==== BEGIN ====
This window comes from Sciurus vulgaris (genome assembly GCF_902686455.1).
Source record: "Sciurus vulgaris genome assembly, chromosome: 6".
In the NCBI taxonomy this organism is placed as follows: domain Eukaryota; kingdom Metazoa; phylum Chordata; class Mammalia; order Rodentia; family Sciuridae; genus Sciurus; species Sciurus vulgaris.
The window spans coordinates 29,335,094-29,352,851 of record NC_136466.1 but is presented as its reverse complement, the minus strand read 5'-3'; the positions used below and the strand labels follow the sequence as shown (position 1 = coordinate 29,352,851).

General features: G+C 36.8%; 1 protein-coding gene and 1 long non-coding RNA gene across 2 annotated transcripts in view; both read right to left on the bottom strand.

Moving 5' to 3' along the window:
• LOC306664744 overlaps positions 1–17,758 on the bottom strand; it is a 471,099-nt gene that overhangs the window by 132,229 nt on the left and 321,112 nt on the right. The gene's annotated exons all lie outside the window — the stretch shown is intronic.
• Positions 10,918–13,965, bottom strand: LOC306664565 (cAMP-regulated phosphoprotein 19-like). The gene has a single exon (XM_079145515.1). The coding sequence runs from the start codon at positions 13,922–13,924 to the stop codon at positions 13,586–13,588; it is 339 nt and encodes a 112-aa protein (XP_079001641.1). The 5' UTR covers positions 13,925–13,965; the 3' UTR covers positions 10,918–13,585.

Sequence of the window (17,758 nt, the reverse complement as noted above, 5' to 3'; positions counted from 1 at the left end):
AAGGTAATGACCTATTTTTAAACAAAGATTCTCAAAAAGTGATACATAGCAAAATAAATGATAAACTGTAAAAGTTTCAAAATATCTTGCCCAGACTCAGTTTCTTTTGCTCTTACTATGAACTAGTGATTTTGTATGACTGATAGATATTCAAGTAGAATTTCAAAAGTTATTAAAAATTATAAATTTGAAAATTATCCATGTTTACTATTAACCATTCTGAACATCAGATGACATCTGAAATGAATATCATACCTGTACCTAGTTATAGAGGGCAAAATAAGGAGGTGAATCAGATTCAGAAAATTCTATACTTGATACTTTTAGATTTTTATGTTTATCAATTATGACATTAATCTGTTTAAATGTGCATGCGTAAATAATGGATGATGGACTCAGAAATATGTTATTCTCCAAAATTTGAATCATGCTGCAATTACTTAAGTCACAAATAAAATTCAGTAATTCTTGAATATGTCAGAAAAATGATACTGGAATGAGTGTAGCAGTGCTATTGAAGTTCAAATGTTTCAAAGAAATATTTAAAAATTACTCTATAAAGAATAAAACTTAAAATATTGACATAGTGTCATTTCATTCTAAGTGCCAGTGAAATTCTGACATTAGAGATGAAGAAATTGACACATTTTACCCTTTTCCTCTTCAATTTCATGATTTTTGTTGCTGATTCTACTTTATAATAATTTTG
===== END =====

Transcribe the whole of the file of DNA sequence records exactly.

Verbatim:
This window comes from Sciurus vulgaris (genome assembly GCF_902686455.1).
Source record: "Sciurus vulgaris genome assembly, chromosome: 6".
In the NCBI taxonomy this organism is placed as follows: domain Eukaryota; kingdom Metazoa; phylum Chordata; class Mammalia; order Rodentia; family Sciuridae; genus Sciurus; species Sciurus vulgaris.
The window spans coordinates 29,335,094-29,352,851 of record NC_136466.1 but is presented as its reverse complement, the minus strand read 5'-3'; the positions used below and the strand labels follow the sequence as shown (position 1 = coordinate 29,352,851).

General features: G+C 36.8%; 1 protein-coding gene and 1 long non-coding RNA gene across 2 annotated transcripts in view; both read right to left on the bottom strand.

Moving 5' to 3' along the window:
• LOC306664744 overlaps positions 1–17,758 on the bottom strand; it is a 471,099-nt gene that overhangs the window by 132,229 nt on the left and 321,112 nt on the right. The gene's annotated exons all lie outside the window — the stretch shown is intronic.
• Positions 10,918–13,965, bottom strand: LOC306664565 (cAMP-regulated phosphoprotein 19-like). The gene has a single exon (XM_079145515.1). The coding sequence runs from the start codon at positions 13,922–13,924 to the stop codon at positions 13,586–13,588; it is 339 nt and encodes a 112-aa protein (XP_079001641.1). The 5' UTR covers positions 13,925–13,965; the 3' UTR covers positions 10,918–13,585.

Sequence of the window (17,758 nt, the reverse complement as noted above, 5' to 3'; positions counted from 1 at the left end):
AAGGTAATGACCTATTTTTAAACAAAGATTCTCAAAAAGTGATACATAGCAAAATAAATGATAAACTGTAAAAGTTTCAAAATATCTTGCCCAGACTCAGTTTCTTTTGCTCTTACTATGAACTAGTGATTTTGTATGACTGATAGATATTCAAGTAGAATTTCAAAAGTTATTAAAAATTATAAATTTGAAAATTATCCATGTTTACTATTAACCATTCTGAACATCAGATGACATCTGAAATGAATATCATACCTGTACCTAGTTATAGAGGGCAAAATAAGGAGGTGAATCAGATTCAGAAAATTCTATACTTGATACTTTTAGATTTTTATGTTTATCAATTATGACATTAATCTGTTTAAATGTGCATGCGTAAATAATGGATGATGGACTCAGAAATATGTTATTCTCCAAAATTTGAATCATGCTGCAATTACTTAAGTCACAAATAAAATTCAGTAATTCTTGAATATGTCAGAAAAATGATACTGGAATGAGTGTAGCAGTGCTATTGAAGTTCAAATGTTTCAAAGAAATATTTAAAAATTACTCTATAAAGAATAAAACTTAAAATATTGACATAGTGTCATTTCATTCTAAGTGCCAGTGAAATTCTGACATTAGAGATGAAGAAATTGACACATTTTACCCTTTTCCTCTTCAATTTCATGATTTTTGTTGCTGATTCTACTTTATAATAATTTTG